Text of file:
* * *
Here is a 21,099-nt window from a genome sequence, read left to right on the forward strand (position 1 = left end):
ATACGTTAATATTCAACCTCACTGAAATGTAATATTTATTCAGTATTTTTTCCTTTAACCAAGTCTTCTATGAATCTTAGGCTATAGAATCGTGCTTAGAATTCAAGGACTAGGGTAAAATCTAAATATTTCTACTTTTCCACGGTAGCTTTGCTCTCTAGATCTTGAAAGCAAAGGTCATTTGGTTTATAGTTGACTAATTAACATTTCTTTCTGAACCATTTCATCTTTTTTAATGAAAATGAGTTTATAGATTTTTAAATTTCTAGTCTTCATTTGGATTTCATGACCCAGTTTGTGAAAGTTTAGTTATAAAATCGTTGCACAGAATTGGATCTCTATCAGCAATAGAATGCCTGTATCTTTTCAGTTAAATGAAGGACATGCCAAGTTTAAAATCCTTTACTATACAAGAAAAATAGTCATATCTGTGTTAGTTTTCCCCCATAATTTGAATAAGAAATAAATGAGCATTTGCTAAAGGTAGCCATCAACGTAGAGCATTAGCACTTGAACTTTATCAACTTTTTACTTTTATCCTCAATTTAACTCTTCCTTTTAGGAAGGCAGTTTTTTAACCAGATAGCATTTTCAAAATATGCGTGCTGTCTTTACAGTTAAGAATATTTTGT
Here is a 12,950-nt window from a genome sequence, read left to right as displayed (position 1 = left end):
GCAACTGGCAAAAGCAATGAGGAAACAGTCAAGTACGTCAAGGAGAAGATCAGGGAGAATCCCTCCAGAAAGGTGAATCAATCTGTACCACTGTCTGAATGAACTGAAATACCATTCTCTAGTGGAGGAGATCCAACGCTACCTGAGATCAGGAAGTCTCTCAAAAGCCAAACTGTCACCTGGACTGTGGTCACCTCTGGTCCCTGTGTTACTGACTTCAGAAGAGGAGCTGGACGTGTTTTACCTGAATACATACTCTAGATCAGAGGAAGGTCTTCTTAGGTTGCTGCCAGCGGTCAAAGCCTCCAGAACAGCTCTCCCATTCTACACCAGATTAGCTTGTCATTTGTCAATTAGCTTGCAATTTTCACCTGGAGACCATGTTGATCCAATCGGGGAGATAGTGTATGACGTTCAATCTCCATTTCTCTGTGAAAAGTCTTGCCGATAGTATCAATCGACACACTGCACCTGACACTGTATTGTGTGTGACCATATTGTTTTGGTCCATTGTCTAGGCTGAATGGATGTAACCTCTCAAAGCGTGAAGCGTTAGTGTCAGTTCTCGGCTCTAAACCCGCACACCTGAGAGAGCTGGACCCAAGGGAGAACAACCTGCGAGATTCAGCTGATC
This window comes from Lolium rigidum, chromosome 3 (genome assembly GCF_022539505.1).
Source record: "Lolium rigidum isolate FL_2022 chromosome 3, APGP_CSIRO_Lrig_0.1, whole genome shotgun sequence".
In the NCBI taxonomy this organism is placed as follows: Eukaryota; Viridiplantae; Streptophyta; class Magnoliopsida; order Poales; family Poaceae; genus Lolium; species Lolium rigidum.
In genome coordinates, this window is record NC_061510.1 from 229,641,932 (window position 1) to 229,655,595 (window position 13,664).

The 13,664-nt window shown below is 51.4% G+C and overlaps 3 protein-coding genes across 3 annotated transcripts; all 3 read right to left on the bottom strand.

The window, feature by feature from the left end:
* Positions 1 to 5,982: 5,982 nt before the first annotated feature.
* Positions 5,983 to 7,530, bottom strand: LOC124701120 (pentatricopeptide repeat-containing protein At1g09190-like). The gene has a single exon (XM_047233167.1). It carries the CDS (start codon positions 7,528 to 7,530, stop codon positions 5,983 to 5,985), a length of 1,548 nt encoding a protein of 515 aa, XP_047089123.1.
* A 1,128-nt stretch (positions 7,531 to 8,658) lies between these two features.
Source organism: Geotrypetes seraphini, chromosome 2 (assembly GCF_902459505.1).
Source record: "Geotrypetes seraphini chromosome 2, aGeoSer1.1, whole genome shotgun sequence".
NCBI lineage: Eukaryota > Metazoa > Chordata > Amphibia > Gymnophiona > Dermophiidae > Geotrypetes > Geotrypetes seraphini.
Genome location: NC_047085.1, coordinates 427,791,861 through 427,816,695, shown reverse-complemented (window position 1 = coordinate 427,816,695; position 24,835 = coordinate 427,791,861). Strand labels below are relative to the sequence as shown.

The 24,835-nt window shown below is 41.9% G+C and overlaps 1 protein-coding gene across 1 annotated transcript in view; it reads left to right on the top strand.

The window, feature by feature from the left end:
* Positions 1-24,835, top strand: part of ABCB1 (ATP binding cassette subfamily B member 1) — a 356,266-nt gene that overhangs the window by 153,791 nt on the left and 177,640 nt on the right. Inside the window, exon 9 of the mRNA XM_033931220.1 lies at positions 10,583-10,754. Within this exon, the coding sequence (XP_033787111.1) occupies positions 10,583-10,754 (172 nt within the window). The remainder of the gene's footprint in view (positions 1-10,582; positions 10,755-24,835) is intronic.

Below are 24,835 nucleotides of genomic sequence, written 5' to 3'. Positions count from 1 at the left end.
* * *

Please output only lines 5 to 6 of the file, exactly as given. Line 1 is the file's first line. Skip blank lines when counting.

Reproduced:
This window comes from Lolium rigidum, chromosome 3 (genome assembly GCF_022539505.1).
Source record: "Lolium rigidum isolate FL_2022 chromosome 3, APGP_CSIRO_Lrig_0.1, whole genome shotgun sequence".